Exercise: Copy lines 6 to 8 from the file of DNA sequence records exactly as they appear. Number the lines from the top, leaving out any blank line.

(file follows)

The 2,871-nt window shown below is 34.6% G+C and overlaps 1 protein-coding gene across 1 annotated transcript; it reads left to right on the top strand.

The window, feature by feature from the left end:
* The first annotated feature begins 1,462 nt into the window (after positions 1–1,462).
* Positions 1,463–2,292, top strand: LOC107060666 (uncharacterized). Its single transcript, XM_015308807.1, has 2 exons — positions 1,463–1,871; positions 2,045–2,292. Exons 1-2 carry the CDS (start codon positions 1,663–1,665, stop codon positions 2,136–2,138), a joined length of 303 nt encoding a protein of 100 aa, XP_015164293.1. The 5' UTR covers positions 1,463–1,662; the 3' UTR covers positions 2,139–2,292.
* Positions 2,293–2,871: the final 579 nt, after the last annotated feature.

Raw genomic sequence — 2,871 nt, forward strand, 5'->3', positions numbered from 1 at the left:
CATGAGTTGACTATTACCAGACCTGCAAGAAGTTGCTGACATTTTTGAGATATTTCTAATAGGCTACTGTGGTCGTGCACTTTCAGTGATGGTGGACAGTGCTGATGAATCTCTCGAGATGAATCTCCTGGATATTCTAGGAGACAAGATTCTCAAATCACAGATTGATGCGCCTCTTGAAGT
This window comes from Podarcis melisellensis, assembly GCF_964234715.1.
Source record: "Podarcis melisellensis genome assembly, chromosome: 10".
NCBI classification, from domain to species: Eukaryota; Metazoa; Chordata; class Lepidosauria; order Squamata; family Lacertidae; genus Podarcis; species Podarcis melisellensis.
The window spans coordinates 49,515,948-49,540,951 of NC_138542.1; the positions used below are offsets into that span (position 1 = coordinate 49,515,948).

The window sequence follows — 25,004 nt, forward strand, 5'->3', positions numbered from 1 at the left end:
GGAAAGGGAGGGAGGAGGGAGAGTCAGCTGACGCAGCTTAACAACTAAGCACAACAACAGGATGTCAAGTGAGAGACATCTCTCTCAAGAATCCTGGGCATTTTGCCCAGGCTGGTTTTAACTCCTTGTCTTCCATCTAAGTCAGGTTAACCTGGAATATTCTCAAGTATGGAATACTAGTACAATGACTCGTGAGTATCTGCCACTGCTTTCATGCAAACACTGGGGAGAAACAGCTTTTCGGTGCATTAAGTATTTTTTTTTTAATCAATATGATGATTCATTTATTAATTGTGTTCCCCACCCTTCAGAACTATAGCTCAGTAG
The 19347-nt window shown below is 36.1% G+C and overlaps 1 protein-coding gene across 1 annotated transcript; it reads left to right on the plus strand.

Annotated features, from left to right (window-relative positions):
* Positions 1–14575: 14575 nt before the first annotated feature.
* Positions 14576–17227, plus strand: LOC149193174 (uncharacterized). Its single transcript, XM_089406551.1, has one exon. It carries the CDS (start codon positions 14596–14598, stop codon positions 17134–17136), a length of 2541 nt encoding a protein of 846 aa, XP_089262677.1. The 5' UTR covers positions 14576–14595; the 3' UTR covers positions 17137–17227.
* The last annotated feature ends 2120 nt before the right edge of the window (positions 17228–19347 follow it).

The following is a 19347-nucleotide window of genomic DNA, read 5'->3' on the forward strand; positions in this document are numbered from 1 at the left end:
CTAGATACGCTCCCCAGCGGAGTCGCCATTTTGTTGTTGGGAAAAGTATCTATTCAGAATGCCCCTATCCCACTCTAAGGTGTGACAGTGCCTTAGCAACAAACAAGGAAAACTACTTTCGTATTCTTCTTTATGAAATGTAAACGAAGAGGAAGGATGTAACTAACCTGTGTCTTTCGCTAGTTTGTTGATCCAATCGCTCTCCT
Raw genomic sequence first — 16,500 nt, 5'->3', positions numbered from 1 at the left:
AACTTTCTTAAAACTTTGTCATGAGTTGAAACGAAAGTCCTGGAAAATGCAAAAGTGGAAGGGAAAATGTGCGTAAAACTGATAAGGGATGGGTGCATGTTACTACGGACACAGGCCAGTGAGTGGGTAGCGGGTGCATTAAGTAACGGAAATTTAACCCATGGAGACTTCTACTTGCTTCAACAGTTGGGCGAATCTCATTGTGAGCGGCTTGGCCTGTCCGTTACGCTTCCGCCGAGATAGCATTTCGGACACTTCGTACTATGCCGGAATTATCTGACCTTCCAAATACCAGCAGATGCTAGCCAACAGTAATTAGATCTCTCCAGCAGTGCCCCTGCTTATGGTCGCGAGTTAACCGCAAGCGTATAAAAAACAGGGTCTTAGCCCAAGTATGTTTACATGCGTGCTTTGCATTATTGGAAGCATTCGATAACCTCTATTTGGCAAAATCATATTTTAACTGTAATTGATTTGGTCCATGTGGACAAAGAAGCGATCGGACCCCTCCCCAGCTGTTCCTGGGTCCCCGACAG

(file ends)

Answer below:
Raw genomic sequence — 2,871 nt, forward strand, 5'->3', positions numbered from 1 at the left:
CATGAGTTGACTATTACCAGACCTGCAAGAAGTTGCTGACATTTTTGAGATATTTCTAATAGGCTACTGTGGTCGTGCACTTTCAGTGATGGTGGACAGTGCTGATGAATCTCTCGAGATGAATCTCCTGGATATTCTAGGAGACAAGATTCTCAAATCACAGATTGATGCGCCTCTTGAAGT
This window comes from Podarcis melisellensis, assembly GCF_964234715.1.